“Just when you thought it was safe to go back in the water”: holidays by the sea in the 18th century

In the course of the 18th century a variety of spas and seaside resorts became popular destinations for busy Georgians seeking cures for a variety of chronic conditions, as well as for relaxation from the dramas of high politics. Dr Robin Eagles, Editor of the House of Lords 1715-90 project, considers the experiences of some of the high-profile individuals who took their holidays at two of the most popular in the late 18th century.

Among the most popular resorts for members of the elite seeking the benefits of sea air during the later part of the 18th century were Brighton and Weymouth. Earlier in the period Scarborough had been the foremost spa town, but in the course of the century it had been steadily eclipsed by a variety of rivals and by the 1760s and 70s the delights of East Sussex were beginning to attract regular holiday-makers. Brighton’s burgeoning popularity can be traced through the succession of acts of Parliament seeking to improve the state of the roads leading to and from the town. In March 1770 a bill for repairing and widening the road from Brighton to Lewes came before the Lords, and six years later another bill sought to improve the state of the road from Brighton to Cuckfield. In 1773 a bill was presented for improving the town’s infrastructure: its paving, lighting and cleanliness and for improving the coastal defences and ensuring the harbour was in a fit state for merchant shipping.

John Wilkes was just one of a number of prominent politicians to make the most of the increasingly popular resort. From July to August 1776 Wilkes took an extended break from London, partly in search of respite from a tedious autumn ague which seems to have settled on him, but he was also no doubt keen to quit the capital having failed in his effort to be elected city chamberlain. He set out in the middle of July, charting a route through Croydon, Godstone, on to East Grinstead, Maresfield, where he stayed at the Old Chequer Inn, ‘a very good house’ and finally Lewes before arriving at Brighton on the 13th. He reported to his daughter that his ‘feverish heat’ had diminished and that he was already finding benefit from the sea air.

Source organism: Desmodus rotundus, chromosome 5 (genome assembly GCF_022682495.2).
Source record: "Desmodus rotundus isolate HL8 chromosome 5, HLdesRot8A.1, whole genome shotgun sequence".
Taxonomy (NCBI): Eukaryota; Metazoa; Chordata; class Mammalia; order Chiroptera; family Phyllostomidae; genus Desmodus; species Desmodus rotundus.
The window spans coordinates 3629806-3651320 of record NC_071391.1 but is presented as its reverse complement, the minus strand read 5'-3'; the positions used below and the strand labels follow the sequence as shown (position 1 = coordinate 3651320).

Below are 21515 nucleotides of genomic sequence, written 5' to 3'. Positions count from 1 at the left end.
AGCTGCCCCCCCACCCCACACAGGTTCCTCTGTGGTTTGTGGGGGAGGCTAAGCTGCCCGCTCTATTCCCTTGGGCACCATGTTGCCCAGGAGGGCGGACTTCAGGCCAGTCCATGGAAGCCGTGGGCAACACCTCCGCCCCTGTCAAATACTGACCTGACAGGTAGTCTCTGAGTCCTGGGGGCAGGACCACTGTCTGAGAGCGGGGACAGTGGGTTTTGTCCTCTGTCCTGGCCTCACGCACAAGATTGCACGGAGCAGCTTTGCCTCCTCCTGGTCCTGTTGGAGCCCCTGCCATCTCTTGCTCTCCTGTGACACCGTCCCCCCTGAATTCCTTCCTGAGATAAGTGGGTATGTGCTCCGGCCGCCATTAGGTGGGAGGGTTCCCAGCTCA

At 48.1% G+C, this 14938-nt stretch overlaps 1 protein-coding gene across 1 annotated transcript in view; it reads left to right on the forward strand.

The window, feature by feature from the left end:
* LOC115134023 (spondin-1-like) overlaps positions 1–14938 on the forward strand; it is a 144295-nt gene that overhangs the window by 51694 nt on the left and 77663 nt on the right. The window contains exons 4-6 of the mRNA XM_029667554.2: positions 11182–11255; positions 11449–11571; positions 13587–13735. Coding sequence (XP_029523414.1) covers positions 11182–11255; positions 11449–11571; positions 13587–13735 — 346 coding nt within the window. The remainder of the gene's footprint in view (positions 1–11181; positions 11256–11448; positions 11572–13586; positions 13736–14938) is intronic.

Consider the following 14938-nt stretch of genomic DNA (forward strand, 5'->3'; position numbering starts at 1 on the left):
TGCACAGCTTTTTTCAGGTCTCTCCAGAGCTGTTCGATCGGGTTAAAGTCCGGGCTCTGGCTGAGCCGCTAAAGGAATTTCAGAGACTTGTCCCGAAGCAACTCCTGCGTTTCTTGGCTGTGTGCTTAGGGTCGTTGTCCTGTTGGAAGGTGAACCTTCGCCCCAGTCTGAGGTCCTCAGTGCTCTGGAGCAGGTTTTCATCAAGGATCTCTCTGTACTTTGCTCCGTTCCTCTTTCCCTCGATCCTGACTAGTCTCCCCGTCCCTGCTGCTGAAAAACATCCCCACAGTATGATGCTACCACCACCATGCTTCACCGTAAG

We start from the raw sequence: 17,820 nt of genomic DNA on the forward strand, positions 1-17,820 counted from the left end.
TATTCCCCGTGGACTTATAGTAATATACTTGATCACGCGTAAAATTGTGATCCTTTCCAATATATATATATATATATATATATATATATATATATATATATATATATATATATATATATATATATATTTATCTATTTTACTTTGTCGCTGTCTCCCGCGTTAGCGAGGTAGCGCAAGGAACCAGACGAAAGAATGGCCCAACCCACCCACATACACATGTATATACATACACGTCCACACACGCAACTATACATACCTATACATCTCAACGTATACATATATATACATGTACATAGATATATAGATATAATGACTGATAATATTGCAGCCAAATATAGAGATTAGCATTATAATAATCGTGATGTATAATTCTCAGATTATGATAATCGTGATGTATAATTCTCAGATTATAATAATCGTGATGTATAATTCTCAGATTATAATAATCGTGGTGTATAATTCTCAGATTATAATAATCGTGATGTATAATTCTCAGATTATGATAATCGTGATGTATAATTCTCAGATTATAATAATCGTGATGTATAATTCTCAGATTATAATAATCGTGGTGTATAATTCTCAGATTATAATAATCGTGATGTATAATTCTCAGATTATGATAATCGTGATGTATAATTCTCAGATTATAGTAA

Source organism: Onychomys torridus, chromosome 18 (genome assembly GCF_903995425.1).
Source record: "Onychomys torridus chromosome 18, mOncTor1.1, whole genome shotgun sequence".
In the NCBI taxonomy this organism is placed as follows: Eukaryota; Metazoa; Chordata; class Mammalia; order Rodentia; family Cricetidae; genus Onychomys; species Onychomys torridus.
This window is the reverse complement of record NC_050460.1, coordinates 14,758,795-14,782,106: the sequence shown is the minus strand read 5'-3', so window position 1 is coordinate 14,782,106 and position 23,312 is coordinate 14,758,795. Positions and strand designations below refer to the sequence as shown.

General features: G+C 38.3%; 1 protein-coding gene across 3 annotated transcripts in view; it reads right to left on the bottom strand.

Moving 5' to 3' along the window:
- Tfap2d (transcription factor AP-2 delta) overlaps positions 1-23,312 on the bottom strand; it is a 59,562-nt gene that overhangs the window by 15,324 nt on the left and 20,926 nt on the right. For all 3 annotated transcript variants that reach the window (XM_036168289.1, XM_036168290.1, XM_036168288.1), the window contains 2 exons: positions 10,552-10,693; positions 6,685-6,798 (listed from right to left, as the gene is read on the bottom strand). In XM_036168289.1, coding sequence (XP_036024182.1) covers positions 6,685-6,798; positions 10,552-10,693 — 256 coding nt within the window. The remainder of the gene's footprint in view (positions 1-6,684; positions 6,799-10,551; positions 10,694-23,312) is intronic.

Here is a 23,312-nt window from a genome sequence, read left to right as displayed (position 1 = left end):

At Brighton, Wilkes checked into the Castle, a well-known inn in the town, but promptly set about looking for apartments, which would accommodate him and his daughter, as he hoped she would shortly be joining him there. He found ‘very good apartments’ vacant until 8 August, comprising:

four good bedchambers, and two rooms for servants, besides a pleasant parlour… Nothing can be more complete – a full view of the sea, which breaks at your feet.

In the end Wilkes was disappointed of his daughter’s company, but pressed on undeterred to enjoy his vacation and took up residence in his ‘old little cabin, at Gorringe’s on the cliff’ for a guinea a week. He promised to send to his daughter some of the delicacies of the place, rabbits and chickens ‘both of which are remarkably good here’ but was frustrated in his plans to send up some of the local ‘delicious’ lobsters as poor weather was deterring the ‘cowardly, methodistical fishermen’ from venturing out.

Interest in Wilkes in the London press was by no means diminished by his decision to quit the capital and at the end of July one newspaper reported that a dose of sea bathing had done his health no good at all:

Mr Wilkes is very much indisposed; the bathing in the salt water has brought on him some cold shivering-fits, that are declared by his physicians to be alarming. [Morning Post, 29 July 1776]

(c) Trustees of the British Museum: 1868,0808.9134